OT Lectionary Sept 27th Trinity 17 Numbers 11

Regular thoughts on the oft-neglected Old Testament Lectionary passages

Nostalgia, they say, isn’t what it used to be. When things get tough, everything from the past suddenly looks wonderfully attractive, even cucumbers, melon and garlic. Every church leader knows that, and many agree with it, while others, like Moses, have to contend with it again and again among the people they are called to lead.

Our passage today gives us a picture of church which is all too familiar. The people want to go backwards, and they remember the past selectively, focussing on the garlic but not on the slavery, the beatings, the sheer exhaustion and hopelessness of it all. The Devil you know is obviously preferable to the unknown future, and they feel insecure in spite of God’s promises to them, showing that here as in so many places the root problem is faithlessness. So upset are they that Moses can hear the sound of weeping, which is odd because it is usually the presence of onions, rather than the lack of them, which causes people to cry.

Just as the people turn on Moses in their distress, so Moses turns on God, pouring out to him his utter exhaustion with the task to which he has been called. In fact there are several occasions when Moses reaches the end of his tether, and it is fascinating to note (and I do intend to write a book about this one day) how each time Moses complains to God and asks that he might die rather than carry on with this miserable existence, his cries bring about divine and supernatural action. For those in any doubt this passage proves once and for all that God is male. According to all the Mars vs Venus literature when women are upset they want a hug, not a solution, whereas men simply want to get on and solve the problem, which is why blokes so often get it wrong. God does not say ‘There there’ to Moses: he acts, by anointing with his Spirit a task force who can share the burden with him.

But even this group don’t get it. Even with this spiritual anointing they are jealous for their position, and are peeved that two elders who didn’t turn up for the event had nevertheless been anointed. Moses himself makes a prophetic statement, which looks over the horizon to Pentecost, wishing that all of God’s people could receive his Spirit and become prophets.

Grumbling congregations, burnt-out leaders, jealous church officers; nostalgia for the past golden age, death wishes, despair: all these are sadly around as much as ever in today’s church. Even the other side of the cross and Pentecost we still hanker for the good old days, and often wear our leaders out doing so. This story challenges us to reflect on what we might be doing to those whom God has set over us. How terrible if we were causing them to despair of life itself. It also calls us to believe in the future which is coming, even if it seems aeons away, to look forward with faith and hope, and to walk together confidently under the anointing of God’s Holy Spirit.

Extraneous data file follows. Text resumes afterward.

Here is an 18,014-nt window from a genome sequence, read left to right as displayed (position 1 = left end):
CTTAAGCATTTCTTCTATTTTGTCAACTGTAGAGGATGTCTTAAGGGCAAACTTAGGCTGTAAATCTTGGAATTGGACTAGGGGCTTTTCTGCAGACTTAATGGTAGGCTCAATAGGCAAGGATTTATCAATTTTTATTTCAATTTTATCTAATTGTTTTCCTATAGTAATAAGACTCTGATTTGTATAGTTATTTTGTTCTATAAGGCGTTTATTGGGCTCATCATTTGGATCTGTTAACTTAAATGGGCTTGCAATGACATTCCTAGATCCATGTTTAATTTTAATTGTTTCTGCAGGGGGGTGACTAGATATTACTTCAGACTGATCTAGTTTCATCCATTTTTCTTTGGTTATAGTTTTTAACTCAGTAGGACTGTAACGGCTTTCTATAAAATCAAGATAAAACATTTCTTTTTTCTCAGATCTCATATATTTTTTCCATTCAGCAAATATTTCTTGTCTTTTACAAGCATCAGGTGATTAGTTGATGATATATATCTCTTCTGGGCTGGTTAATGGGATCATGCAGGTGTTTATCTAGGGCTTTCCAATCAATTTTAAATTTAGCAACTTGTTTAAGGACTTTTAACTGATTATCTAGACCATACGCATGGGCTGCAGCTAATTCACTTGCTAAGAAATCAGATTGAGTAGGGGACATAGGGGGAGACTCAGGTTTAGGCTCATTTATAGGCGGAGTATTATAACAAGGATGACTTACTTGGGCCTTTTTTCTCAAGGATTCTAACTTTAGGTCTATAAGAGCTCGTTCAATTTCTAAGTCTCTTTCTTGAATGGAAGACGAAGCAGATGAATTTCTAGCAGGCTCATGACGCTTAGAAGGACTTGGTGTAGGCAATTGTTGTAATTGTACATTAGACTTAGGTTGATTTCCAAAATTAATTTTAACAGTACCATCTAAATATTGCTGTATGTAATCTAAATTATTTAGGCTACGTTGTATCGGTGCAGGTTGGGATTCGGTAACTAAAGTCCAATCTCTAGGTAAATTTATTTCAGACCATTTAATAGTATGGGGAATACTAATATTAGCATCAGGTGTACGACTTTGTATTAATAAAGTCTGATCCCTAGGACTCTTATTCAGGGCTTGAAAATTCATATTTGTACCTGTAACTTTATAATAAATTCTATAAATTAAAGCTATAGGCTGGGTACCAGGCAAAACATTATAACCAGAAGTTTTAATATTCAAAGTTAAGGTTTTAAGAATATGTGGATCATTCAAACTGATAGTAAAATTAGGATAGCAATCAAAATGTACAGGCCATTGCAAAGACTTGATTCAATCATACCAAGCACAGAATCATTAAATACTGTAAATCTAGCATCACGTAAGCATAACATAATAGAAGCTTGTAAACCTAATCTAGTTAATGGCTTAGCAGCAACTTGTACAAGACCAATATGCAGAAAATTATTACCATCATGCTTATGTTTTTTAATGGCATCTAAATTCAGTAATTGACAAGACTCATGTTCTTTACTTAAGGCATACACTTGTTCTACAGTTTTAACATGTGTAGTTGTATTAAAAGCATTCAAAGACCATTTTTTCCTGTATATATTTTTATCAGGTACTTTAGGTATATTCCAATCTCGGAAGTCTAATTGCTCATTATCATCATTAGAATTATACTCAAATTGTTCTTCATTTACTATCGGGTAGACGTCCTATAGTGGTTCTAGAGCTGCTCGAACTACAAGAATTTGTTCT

Old Testament Lectionary May 24th Pentecost Ezekiel 37:1-14

Regular thoughts on the oft-neglected Old Testament Lectionary passages.

Whichever way you cut it, Pentecost is a weird festival at which to preach. Unless, of course, you’re a charismatic, in which case you know exactly what it’s all about, and all you have to tiptoe quietly past is the flames on people’s heads. Preachers will have to think carefully about what they believe happened then, and what that says about what might happen now.

Good charismatics will know, though, that our emphasis ought not to be on weird phenomena, but on the fruit of those phenomena in the lives of individual disciples and of the church. Here Ezekiel can help us a bit, because this passage is clearly about the renewal of God’s people. In context it dates from the time of Israel’s exile, and the passage contains elements of two Hebrew literary forms. The first, which paradoxically comes towards the end of the passage, is that of corporate lament. ‘Our bones are dried up and our hope is gone’, the people are saying as they languish in exile, despairing of ever seeing home again. These sentiments are echoed regularly elsewhere in Ezekiel. So the prophetic oracle of salvation which forms the remainder of the passage is a response to the misery of the people, and picks up exactly the symbolism of bones, which in Hebrew thought represents the very core of our being, rather as we might say in cold weather that we are ‘frozen to the bone’.